Author: Alex Hays


Friedman’s Ideas Are Our Most Potent Tool in the Struggle Against Seductive ‘Zombie Socialism’

Milton Friedman reminds us that nothing promotes social justice more than a free society.

Freedom promotes equality, because productivity knows no creed or color.

Freedom promotes justice, because choice creates order without violence.

Freedom promotes truth, because error is waste.

Truth, justice and equality.  This is the reality of a free society.  These are also the empty promises of the statist left.  Promises that are sweetly offered but never delivered by the advocates of big government.

If you’re reading this note, I suspect you agree with every word so far written.

But here’s the challenge: why is a free society not seen by more as a just society?  Why does the zombie ideology of socialism shamble on?

Friedman offers one clear answer: the left always hopes to be judged by their intentions, and never their results.  We live in the real world, they live in a fantasy, but oh so lovely a fantasy.  Humans are hard wired for optimism, and the inability for the statist left to deliver on their promises in the past is a niggling detail compared to the great rhetoric of hope and change.

Arrogance is another explanation.  The leaders of academia and the state have supreme confidence in their own abilities.  The possibility that elites lack the capacity to make things better is very difficult to believe.  Especially if you’re an elite.  We also depend on elites to evaluate public policy.  See a problem?

Self-interest is also present.  Where government intervenes it alters the economy, and some people, always win as a result.  Even the perfectly reasonable exercise of state power — e.g. buying a jet fighter – can be reduced to who do we buy that jet from.  Of course, we’re well past the reasonable exercise of state power and back to an age of crony capitalism.  Oft forgotten is the primary role played by government in the excesses of the so called robber barons of the late 1800’s.  Yesterday it was railroads and gifts of public lands, today it’s Solyndras and gifts of public credit.

Finally, the statist left offers the bargain of the pirate captain to his crew, “join together and we can live an easier life, if you help me steal what we want from the more productive members of society! Argh!”  While much of the lefts arguments are fallacies, this realpolitik analysis is true. The left embodies a form of public greed, where personal financial interest drives a large voting bloc.

Our challenge as classical liberals is to defend freedom.  Bastiat rebutted their claims in the 1800’s.  Friedman and the Austrians rebutted their claims in the 1900’s. You and I are obliged to rebut their claims in the 2000’s.  Our descendants will no doubt have this responsibility in the 2100’s.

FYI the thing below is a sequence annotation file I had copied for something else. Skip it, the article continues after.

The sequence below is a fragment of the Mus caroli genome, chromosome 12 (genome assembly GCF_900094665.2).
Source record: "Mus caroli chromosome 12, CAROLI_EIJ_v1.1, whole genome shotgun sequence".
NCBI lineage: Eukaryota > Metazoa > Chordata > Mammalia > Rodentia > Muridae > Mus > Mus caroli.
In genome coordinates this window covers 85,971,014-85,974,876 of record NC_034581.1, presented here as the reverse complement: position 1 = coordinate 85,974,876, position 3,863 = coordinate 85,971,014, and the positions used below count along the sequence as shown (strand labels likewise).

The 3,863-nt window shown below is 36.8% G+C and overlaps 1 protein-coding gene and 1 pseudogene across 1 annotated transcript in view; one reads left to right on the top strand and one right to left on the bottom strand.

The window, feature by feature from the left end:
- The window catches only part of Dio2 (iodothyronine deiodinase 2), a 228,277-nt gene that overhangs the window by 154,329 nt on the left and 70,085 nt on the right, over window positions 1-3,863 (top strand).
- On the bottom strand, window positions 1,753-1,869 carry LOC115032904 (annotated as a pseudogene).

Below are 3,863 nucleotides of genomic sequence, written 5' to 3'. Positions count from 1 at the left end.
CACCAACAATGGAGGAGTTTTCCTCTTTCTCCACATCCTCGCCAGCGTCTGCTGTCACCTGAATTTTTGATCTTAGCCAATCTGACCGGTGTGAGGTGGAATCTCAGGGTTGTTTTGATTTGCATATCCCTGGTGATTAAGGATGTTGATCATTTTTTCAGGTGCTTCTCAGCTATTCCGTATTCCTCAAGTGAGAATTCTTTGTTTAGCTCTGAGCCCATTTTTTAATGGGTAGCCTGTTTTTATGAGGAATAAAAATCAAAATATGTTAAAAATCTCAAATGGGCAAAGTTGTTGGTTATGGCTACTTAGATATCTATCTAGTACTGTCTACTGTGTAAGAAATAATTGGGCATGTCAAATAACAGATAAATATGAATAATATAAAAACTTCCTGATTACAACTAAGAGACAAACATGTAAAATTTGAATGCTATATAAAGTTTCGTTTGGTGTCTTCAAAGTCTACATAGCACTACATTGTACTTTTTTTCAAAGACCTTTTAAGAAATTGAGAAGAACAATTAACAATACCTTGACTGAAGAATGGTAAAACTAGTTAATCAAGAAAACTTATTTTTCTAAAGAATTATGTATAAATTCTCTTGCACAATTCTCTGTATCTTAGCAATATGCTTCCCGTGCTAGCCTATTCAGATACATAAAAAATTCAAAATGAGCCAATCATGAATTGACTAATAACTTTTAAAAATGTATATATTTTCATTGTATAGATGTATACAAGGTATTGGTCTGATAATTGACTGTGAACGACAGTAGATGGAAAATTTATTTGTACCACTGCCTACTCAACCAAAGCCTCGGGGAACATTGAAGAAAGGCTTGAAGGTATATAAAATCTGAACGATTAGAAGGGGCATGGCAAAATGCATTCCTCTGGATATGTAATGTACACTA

Milton Friedman’s joyful and spirited defense of freedom has inspired many, myself included.


Hays: Friedman’s Defense of Liberty Must Be Carried On | Friedman Day 2012

Like many Americans, I loved liberty without much thought to its origins or utility, and then I encountered the great authors of liberty: Hayek, Bastiat, Rothbard, Von Mises and Friedman.

Revealed by these authors was a simple truth: liberty is one of the few values that is both a means and an ends.  Knowing the value of liberty as an ends is easy stuff.  We compare the oppression of fascism and communism to the joys of Democracy and limited government.  It’s true a few radicals fail to grasp this, but most normal Americans cannot escape the truth that it is better to enjoy liberty than oppression.

The great contribution Professor Friedman makes to society is to focus on liberty as a means – a means to a just and prosperous society.   Our belief that free people are more likely to be prosperous people is ultimately the defining difference between classical liberals and today’s progressive left.  The question of the utility of liberty is therefore the battlefield on which most all public policy is ultimately fought.

The great man’s work Free to Choose frames the debate in a way meant to be most persuasive to the left.  Something to remember is that today’s progressive movement has shifted far from the utopian and sometimes anarchic roots of the peace movement of the 70’s.   I urge you to read books from this period such as EF Schumacher’s Small is Beautiful and Human Scale by Kirkpatrick Sale.  You will find much to admire in these books – and you will note the deeply disturbing shift in the left’s intellectual energy away from human liberty and towards affirming the power of the state.

As we acknowledge Professor Friedman on the anniversary of his birth I hope we all remember that the intellectual challenge of defending the utility of liberty will always be with us.   Good luck and Godspeed in this work.

Alex Hays is the descendant of Washington’s earliest pioneering families who settles in what is today Olympia in pre-territorial days. He serves as the President of the Justice for Washington Foundation, the Executive Director of the Mainstream Republicans of Washington and leads the youth leadership organization, Action for Washington. He attends St. Patrick Catholic Church in Tacoma and hopes to become a competent sailor sometime after Rob McKenna is elected Governor. 



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